If they come home from the mall with nothing, roll the money for the month over to the next (or keep it) and let them wear their old clothes, even if they’re two sizes too small. If they spend all of their money on one outfit because it is just “so cool,” let them show it off and wear it, again and again. If they don’t like what they bought, they can wear it anyway or they can donate it, but they won’t get any more money for clothes until the next month. If they’ve spent most of their money, they can also spend some time at the thrift store looking for replacements, which will teach them both that many people don’t have the ready access to clothes that they have and that clothing yourself need not cost a lot of money. There will be tears and tantrums, but freedom comes with consequences, both good and bad.
Failure is how we learn to not fail in the future when the consequences are graver. Some of the nicest people in the world are enablers, who think that they are helping someone, but really they’re allowing them to maintain a lifestyle that is unsustainable. Giving in to your children’s demands when they are young creates entitled adults who will think Bernie Sanders is a great choice for President. Your adult children need to learn to make enough money for rent and food and budget for these things. They need to figure out how to pay for their own cell phone. Propping them up by paying for their rent or their food so that they can live beyond their means will keep them from learning their financial limits and delay them from finding ways to make more money so that they can afford better things. Starting out by learning how to budget money for clothing, and learning just how much clothes cost, is a good start.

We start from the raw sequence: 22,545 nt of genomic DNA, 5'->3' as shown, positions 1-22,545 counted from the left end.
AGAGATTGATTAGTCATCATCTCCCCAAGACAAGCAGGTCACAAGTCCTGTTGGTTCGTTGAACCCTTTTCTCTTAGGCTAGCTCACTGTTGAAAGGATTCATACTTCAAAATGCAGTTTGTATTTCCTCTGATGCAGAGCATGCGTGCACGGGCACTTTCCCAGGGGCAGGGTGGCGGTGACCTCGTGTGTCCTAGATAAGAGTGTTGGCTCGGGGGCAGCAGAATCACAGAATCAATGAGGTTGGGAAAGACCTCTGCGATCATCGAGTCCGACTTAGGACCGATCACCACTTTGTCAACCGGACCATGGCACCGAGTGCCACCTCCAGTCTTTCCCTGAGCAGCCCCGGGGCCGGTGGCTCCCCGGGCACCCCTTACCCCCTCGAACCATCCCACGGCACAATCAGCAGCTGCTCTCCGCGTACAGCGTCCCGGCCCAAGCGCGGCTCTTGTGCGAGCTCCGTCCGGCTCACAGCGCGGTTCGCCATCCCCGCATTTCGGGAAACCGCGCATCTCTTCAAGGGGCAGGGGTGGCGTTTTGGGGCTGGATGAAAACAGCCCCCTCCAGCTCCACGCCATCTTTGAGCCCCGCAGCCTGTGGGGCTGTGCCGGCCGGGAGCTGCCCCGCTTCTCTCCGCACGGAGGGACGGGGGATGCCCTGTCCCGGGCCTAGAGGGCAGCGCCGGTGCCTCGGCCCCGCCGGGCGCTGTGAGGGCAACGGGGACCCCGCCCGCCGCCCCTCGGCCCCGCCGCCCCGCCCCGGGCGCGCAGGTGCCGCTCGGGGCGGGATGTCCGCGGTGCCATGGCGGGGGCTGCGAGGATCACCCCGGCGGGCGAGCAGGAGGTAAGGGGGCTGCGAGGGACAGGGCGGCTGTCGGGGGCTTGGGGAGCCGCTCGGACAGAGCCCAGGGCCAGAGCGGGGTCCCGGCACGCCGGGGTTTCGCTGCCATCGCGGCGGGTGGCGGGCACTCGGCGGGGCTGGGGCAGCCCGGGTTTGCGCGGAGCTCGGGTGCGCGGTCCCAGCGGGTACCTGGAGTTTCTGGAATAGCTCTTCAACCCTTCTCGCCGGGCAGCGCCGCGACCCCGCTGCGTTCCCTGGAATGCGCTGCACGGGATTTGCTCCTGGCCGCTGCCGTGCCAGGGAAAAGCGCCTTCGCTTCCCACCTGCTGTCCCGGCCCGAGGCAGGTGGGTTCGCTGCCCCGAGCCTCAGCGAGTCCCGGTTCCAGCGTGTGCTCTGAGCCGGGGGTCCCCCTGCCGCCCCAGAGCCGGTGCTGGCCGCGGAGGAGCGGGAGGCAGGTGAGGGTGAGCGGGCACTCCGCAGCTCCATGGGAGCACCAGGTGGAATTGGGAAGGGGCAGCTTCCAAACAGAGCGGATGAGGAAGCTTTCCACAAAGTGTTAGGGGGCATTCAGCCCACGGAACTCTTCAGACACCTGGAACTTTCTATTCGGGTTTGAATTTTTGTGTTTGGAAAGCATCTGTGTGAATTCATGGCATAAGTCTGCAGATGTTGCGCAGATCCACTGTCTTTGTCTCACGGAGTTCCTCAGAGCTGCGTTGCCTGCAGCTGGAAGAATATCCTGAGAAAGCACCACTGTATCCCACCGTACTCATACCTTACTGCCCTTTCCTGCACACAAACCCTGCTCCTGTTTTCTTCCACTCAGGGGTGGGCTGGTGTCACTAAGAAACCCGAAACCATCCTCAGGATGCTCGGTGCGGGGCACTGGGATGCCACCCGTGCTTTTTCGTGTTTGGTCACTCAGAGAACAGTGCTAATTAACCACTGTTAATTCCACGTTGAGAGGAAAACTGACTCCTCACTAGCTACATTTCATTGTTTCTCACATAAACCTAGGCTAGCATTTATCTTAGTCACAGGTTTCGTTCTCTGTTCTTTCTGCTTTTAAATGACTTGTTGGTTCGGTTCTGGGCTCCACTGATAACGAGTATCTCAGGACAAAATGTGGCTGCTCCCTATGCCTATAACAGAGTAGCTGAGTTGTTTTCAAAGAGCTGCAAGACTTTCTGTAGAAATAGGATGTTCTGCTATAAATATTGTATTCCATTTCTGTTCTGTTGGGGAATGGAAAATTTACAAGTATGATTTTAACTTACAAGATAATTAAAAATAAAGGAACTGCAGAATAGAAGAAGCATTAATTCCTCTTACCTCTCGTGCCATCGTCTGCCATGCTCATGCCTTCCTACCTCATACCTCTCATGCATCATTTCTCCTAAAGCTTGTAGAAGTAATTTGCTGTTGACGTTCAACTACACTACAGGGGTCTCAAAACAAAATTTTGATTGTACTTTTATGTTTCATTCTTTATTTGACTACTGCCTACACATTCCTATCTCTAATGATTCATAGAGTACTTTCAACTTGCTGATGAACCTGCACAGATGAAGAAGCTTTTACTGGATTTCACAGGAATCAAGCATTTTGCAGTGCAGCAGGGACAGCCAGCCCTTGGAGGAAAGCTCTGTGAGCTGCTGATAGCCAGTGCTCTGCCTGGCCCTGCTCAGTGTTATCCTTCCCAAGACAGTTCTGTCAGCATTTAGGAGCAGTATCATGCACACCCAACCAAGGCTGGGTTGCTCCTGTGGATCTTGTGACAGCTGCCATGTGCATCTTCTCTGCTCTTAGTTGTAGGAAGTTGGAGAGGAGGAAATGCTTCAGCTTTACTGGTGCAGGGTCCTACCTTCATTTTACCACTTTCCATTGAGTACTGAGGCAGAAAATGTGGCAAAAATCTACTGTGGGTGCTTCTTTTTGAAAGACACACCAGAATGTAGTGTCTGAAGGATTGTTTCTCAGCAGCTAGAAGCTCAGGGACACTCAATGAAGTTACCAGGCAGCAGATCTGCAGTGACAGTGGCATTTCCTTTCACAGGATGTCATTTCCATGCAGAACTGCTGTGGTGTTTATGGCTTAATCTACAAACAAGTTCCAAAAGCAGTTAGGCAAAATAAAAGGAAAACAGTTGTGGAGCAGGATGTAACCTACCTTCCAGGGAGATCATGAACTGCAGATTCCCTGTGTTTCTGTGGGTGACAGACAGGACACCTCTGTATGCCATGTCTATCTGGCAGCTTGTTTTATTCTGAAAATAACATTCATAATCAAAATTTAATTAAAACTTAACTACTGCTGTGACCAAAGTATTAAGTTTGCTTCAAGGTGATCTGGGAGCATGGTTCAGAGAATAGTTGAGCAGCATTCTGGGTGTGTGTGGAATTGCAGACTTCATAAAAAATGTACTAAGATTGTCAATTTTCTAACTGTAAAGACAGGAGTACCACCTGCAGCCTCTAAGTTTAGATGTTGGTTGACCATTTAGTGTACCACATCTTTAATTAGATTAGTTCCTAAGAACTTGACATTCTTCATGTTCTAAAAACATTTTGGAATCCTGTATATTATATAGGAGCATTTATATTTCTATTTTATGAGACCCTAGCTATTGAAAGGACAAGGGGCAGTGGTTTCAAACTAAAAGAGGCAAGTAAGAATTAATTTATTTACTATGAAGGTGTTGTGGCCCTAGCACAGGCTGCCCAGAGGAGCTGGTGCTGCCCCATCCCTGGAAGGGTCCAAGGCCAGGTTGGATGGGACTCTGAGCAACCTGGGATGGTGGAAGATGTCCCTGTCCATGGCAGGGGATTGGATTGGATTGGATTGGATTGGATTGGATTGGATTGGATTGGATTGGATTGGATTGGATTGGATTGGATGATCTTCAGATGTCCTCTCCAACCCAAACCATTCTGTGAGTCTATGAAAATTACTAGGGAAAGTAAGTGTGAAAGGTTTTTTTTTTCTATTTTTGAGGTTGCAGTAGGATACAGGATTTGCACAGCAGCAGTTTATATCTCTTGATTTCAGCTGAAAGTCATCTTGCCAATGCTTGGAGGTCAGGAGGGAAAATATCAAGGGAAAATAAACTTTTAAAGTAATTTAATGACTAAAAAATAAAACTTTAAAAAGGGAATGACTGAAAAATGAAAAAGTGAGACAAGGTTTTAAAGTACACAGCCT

So what do you think? Please leave a comment – I’d love to hear from you! Also, I’m happy to take your investing questions. Please send to firstname.lastname@example.org or leave in a comment.